Large price increases of prescription drugs are common in the USA.1,2 This practice creates affordability challenges for patients—particularly those with high-deductible plans and the uninsured.3 In response, states have developed legislation to address price increases, but little is known about legislation in this area. In this cross-sectional study, we provide a snapshot of current legislative activity by characterizing state price increase bills considered in 2020, in the context of price increase laws to date.


We searched the National Conference of State Legislatures (NCSL) prescription drug database under the topic “Pricing and Payment – Industry”, restricting the search to 2020 for bills and using the extent of the database (2015–2020) for laws—anticipating the earliest in 2017.4 We combined these results with legislative inventories and reports from the National Academy for State Health Policy (NASHP), a nonpartisan tracker of state drug pricing legislation, to generate our initial sample.

We included legislation incorporating ≥1 provision addressing drug price increases and excluded legislation that limited the scope of drugs (e.g., diabetes only or “15 costliest drugs”) because legislation limited to commonly prescribed or costly drugs may overlook drugs in smaller markets where price increases are common and substantial.2,5,6 We characterized 2020 bills by drug types targeted, price increase thresholds, reporting requirements, timing of reporting, sponsorship, and other characteristics. Data was collected 10/15/2020–01/15/2021.


After excluding 5 laws due to narrow scope, 15 laws (11 states) addressing price increases met inclusion criteria. These laws all fit within three categories (defined in Fig. 1): 10 transparency, 4 affordability review, and 1 anti-price gouging law in Maryland, later judged unconstitutional.4 After excluding 23 bills due to narrow scope (i.e., insulin; costliest/most commonly prescribed 10–25 drugs), 69 price increase bills were characterized. Most bills also fit within three categories: transparency (32/69; 46%), affordability review (18/69; 26%), or anti-price gouging (16/69; 23%). Aggregate characteristics of these categories are summarized in Table 1.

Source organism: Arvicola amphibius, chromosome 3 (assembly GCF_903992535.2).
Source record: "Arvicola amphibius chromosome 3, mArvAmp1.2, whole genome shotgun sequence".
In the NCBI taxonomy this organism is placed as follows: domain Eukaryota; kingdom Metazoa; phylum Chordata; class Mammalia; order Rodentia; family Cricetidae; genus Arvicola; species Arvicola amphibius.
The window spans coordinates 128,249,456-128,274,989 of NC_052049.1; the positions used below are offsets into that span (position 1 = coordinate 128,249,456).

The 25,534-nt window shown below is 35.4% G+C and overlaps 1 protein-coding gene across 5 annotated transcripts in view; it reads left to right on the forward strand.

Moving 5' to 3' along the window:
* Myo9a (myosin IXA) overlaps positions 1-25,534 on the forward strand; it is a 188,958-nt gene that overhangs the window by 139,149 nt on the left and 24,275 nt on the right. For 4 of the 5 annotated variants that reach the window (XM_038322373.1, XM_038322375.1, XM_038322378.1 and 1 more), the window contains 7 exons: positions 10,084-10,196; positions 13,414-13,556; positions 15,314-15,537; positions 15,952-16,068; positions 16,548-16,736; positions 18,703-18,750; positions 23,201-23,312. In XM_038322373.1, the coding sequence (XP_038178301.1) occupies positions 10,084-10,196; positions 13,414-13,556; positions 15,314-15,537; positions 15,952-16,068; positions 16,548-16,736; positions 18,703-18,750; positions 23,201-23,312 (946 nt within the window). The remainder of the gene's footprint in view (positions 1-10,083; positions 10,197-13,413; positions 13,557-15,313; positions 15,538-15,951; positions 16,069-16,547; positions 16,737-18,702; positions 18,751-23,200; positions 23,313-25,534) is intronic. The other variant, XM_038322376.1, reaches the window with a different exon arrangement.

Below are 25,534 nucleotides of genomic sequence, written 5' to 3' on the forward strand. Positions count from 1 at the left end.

Figure 1
figure 1

Time line of enacted state prescription drug price increase legislation.

Table 1 Aggregate Characteristics of State Price Increase Bills Considered (Not Enacted) in 2020


Three categories of price increase legislation—transparency, affordability review, and anti-price gouging—account for all 15 state laws to date and 94% of bills considered in 2020. Most laws were enacted within the past 2 years, suggesting legislative momentum. As outstanding bills must be re-introduced in subsequent legislative biennia, our study offers lawmakers several considerations to enhance the likelihood that price increase legislation benefits patients.

Among the 32 transparency bills, 44% do not require manufacturer notice until after the price increase has occurred, possibly a response to legal pushback against California’s transparency law (SB17) requiring prospective notice.4 In theory, this post hoc stipulation compromises effectiveness, since patients may not become aware of a price increase until the point of purchase.

Maryland and Maine passed laws creating affordability review boards in 2019, followed by New Hampshire in 2020 (Fig. 1). Thirteen other states filed 18 similar bills in 2020. This legislation goes beyond transparency, allowing for payment limits when prices or price increases create “affordability challenges” for payors or patients.7 Unlike the Maryland and Maine laws—whose effectiveness has been questioned—most 2020 bills (72%) empower the board to set reimbursement levels for reviewed drugs without involving a separate entity.7 Additionally, many (61%) do not mandate manufacturer reporting, leaving procurement of pricing information to the board through “other means”, which may result in missed price hikes. Importantly, few (22%) specify off-patent off-exclusivity (OPOE) drugs—off-patent brand-name drugs without generic competition that are cheaper than patent-protected brand-name drugs but prone to price hikes.2 Failure to specify OPOE drugs subjects them to higher “brand-name” board review thresholds (e.g., increase of $3000 for a 1-year supply or “treatment course”) where smaller absolute price increases that are large on percentage basis may be overlooked.

Limitations include the exclusion of 23 price increase bills due to narrow scope, which are likely to lower state spending and benefit some patients, and the possibility of missing legislation enacted before 01/01/2015 or legislation missed by search criteria.

Modifications to legislative language relating to timing, reporting, and drug types could increase the impact of state transparency and affordability review legislation. Although no anti-price gouging laws have been enacted since Maryland’s, 2020 state lawmakers demonstrated a continued interest in this legislation. Recently announced model anti-price gouging legislation—including provisions to avoid repeating history—may be introduced as early as 2021.8